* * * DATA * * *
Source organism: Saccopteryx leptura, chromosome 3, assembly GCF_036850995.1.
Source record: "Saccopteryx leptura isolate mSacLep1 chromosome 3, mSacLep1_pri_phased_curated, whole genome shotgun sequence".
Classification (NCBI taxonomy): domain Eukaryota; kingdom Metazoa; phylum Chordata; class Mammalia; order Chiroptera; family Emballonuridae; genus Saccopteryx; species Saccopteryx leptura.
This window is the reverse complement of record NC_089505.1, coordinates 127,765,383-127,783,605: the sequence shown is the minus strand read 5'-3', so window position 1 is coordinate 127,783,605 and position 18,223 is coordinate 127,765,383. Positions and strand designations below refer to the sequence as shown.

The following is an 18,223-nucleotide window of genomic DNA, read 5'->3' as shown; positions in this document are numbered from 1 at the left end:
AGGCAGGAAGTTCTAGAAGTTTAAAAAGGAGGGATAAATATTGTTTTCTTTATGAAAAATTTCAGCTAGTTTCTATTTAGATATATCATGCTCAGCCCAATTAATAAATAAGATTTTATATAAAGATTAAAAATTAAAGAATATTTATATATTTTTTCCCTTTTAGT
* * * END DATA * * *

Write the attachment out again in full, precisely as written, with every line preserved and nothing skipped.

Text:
Source organism: Saccopteryx leptura, chromosome 3, assembly GCF_036850995.1.
Source record: "Saccopteryx leptura isolate mSacLep1 chromosome 3, mSacLep1_pri_phased_curated, whole genome shotgun sequence".
Classification (NCBI taxonomy): domain Eukaryota; kingdom Metazoa; phylum Chordata; class Mammalia; order Chiroptera; family Emballonuridae; genus Saccopteryx; species Saccopteryx leptura.
This window is the reverse complement of record NC_089505.1, coordinates 127,765,383-127,783,605: the sequence shown is the minus strand read 5'-3', so window position 1 is coordinate 127,783,605 and position 18,223 is coordinate 127,765,383. Positions and strand designations below refer to the sequence as shown.

The following is an 18,223-nucleotide window of genomic DNA, read 5'->3' as shown; positions in this document are numbered from 1 at the left end:
AGGCAGGAAGTTCTAGAAGTTTAAAAAGGAGGGATAAATATTGTTTTCTTTATGAAAAATTTCAGCTAGTTTCTATTTAGATATATCATGCTCAGCCCAATTAATAAATAAGATTTTATATAAAGATTAAAAATTAAAGAATATTTATATATTTTTTCCCTTTTAGT